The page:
Anthony El-Khoueiry, MD:Our second patient is a 74-year-old female with a hepatitis C infection who had been treated in the past with interferon-based therapy and had achieved a sustained virologic response. Unfortunately, a few years later, the patient was found to have recurrent hepatitis C. She had not been undergoing routine surveillance, but thenupon the diagnosis of recurrent hepatitis C with abnormal liver function tests showing elevated liver enzymes—she underwent imaging, which showed a 6.5-cm arterially enhancing liver lesion with corresponding venous washout. There was also evidence of main portal vein invasion at that point. The patient had a relatively well-preserved ECOG performance status of 1 and Child-Pugh grade A cirrhosis. So, her albumin, bilirubin, and INR were within the normal ranges. She had no clinical signs of decompensated liver cirrhosis, no ascites, and no history of bleeding varices.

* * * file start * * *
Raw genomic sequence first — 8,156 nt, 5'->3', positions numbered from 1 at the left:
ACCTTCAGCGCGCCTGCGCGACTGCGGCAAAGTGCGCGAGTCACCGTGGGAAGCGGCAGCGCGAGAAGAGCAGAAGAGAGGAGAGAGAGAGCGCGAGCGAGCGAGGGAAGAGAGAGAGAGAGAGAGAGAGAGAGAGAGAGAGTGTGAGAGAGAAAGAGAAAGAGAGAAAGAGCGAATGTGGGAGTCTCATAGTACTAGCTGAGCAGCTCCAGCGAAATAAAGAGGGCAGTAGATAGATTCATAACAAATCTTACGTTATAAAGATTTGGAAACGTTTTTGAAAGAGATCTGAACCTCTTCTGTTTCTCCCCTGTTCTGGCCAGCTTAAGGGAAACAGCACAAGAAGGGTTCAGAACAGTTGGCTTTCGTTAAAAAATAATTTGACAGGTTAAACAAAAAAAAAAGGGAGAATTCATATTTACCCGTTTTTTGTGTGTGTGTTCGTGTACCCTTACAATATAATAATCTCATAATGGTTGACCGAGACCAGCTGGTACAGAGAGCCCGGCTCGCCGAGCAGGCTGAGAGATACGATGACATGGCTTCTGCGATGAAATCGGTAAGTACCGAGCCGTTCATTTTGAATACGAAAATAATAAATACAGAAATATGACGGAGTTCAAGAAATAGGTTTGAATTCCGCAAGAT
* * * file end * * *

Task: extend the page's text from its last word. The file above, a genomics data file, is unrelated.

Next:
The patient was initiated on sorafenib at 400 mg/twice daily. She developed grade 3 hand-foot-skin reaction, so typically this would be skin peeling and blisters of the hands and feet that are causing significant pain that interferes with daily function activities. This led to an interruption of the sorafenib and a subsequent dose reduction to 400 mg/daily. At that same time, she had some diarrhea that was manageable with loperamide. Then, with the dose reduction of 400 mg/dailyabout 2 weeks into it—she had grade 3 diarrhea despite the usage of loperamide. This, again, led to an interruption of the sorafenib and a dose reduction to 400mg/every other day, which then became well tolerated.
Transcript edited for clarity.